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The Booming Market for Specialized Master’s Degrees

The Booming Market for Specialized Master’s Degrees

Photograph by Hillsman Stuart Jackson/Soutern Methodist Cox School

About five years ago, the University of Maryland’s Smith School of Business had an approach to one-year specialized master’s degrees that was fairly typical among business schools. It offered just one MS in Business program, a degree in accounting that helped students get specialized knowledge about the industry and a leg up in the job market. The program was so large and thriving that the school’s leadership soon started thinking about dipping its toe further into the marketplace, says Ken White, the school’s associate dean of MBA and MS programs.

First, in 2009 they created an MS program for students who wanted to specialize in finance. Buoyed by its success, the school added two new MS degrees to its roster in 2011, one in supply chain management and another in information systems. Today, there are 522 students enrolled in specialized master’s programs at Smith, and plans are in the works for a fifth program in marketing analytics, set to launch in the fall of 2013.

“This is a new frontier for a lot of schools,” White says. “We’ve been surprised by how quickly these programs and the demand for these programs have grown. It has been almost extraordinary.”

The market for specialized master’s programs in accounting, management, finance, and a number of other business disciplines has never been stronger. A growing number of business schools, from the Smith School to Michigan State University’s Broad Graduate School of Management, are riding on that wave of interest. They’re creating a whole new suite of MS degrees, sometimes as many as half a dozen or more, in response to a new generation of students, the vast majority of whom are either straight out of college or just a year or two out of school. The MS students are hungry for the specialized knowledge these programs offer and are looking to distinguish themselves in an increasingly competitive job market, administrators and recruiters say. Administrators are hoping some of them will build lasting relationships with the school, and consider them for other full-time degree programs down the road.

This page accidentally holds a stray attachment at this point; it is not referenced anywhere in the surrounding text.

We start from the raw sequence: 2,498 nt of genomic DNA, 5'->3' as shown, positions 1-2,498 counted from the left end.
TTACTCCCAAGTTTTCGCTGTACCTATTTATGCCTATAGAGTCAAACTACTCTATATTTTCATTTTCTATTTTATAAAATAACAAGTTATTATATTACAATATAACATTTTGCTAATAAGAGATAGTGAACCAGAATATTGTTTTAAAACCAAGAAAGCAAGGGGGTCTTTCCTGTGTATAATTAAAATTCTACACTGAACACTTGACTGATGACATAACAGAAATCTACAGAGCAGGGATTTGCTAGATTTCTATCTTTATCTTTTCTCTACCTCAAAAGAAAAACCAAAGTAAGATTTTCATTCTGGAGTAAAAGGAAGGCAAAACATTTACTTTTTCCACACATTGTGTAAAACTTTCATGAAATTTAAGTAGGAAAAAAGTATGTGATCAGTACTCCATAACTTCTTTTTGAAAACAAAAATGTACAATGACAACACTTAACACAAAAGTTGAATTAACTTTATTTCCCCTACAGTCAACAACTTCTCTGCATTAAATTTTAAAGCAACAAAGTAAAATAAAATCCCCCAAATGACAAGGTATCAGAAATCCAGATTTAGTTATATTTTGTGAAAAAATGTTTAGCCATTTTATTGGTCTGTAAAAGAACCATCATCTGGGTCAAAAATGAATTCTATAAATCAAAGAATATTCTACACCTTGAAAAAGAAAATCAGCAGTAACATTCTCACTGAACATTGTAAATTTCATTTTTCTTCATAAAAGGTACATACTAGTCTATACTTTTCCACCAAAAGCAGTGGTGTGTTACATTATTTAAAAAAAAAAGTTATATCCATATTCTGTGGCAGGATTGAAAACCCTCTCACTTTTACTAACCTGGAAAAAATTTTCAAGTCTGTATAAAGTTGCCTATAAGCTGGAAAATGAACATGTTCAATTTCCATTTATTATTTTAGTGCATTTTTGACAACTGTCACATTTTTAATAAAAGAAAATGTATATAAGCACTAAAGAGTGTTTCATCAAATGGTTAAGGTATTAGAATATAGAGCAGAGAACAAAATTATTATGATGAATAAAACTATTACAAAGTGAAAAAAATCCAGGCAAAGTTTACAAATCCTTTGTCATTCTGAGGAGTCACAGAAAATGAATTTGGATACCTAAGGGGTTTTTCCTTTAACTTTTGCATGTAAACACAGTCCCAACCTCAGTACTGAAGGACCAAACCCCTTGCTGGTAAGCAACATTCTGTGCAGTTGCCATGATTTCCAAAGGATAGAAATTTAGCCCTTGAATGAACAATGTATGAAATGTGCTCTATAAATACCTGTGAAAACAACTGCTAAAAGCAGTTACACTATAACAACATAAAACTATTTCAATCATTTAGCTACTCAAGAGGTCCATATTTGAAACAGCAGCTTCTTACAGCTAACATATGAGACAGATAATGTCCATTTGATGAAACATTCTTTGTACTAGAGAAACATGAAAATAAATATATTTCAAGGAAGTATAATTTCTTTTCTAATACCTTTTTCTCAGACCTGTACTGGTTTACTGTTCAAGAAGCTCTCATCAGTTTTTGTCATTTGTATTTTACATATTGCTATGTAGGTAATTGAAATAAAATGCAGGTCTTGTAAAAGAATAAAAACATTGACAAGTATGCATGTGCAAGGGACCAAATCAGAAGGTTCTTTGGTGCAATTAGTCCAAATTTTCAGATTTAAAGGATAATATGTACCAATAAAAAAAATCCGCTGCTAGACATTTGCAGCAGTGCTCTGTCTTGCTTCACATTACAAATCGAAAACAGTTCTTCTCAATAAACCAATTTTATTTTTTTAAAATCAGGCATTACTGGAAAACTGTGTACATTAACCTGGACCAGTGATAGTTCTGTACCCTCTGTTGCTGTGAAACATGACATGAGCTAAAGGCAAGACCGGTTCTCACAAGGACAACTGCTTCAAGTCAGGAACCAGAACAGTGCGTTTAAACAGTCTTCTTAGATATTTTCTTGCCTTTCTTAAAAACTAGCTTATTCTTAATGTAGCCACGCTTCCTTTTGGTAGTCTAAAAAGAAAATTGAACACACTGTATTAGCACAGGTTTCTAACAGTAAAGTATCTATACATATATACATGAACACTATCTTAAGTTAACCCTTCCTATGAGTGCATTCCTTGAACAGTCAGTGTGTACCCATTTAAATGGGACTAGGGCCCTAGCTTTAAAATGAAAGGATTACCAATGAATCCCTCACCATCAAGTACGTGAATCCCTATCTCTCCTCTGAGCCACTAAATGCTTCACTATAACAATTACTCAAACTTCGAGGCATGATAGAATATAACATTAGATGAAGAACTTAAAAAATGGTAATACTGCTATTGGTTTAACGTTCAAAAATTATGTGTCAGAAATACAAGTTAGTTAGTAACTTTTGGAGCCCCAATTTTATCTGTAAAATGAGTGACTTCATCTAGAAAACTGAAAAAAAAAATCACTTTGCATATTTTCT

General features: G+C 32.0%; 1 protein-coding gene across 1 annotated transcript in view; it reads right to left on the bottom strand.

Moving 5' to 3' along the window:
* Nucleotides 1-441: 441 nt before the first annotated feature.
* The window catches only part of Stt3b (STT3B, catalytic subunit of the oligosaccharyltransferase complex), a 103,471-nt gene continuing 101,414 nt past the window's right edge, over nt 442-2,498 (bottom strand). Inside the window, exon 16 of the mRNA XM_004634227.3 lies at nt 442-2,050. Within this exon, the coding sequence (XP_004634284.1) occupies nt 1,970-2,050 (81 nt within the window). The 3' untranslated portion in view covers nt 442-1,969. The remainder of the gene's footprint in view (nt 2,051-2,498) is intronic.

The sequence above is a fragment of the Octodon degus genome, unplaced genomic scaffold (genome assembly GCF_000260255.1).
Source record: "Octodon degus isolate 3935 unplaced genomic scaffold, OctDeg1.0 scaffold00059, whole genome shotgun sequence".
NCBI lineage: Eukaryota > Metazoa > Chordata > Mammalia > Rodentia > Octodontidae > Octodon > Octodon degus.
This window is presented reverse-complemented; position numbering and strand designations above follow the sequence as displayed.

The surge in interest in these programs comes at a time when many business schools are at a crossroads, with their flagship MBA programs struggling to attract students. Nearly two-thirds of full-time, two-year MBA programs in the U.S., or 62 percent, are reporting a decline in applications this year, according to the Graduate Management Admission Council’s (GMAC) 2012 Application Trends Survey.

At the same time, specialized master’s programs in business are experiencing robust growth, making it a wise move for B-schools to invest in these programs. There were 160,500 GMAT score reports sent to U.S. specialized master’s programs in 2012, up 15 percent from last year, and 86 percent from five years ago, according to GMAC.

The surge in applications is being driven by several factors. Many applicants are international students looking for a degree from a U.S. school to help advance their careers back home. Others are seeking additional credit hours now required for a CPA credential in states such as New York and Massachusetts that have increased the requirements beyond what a typical bachelor’s degree provides. Many are simply doing the math and concluding that the five years of work experience required at most MBA programs is a luxury they can’t afford. Getting a one-year degree straight out of college is less expensive, results in no career disruption, and leads to higher immediate post-college earnings.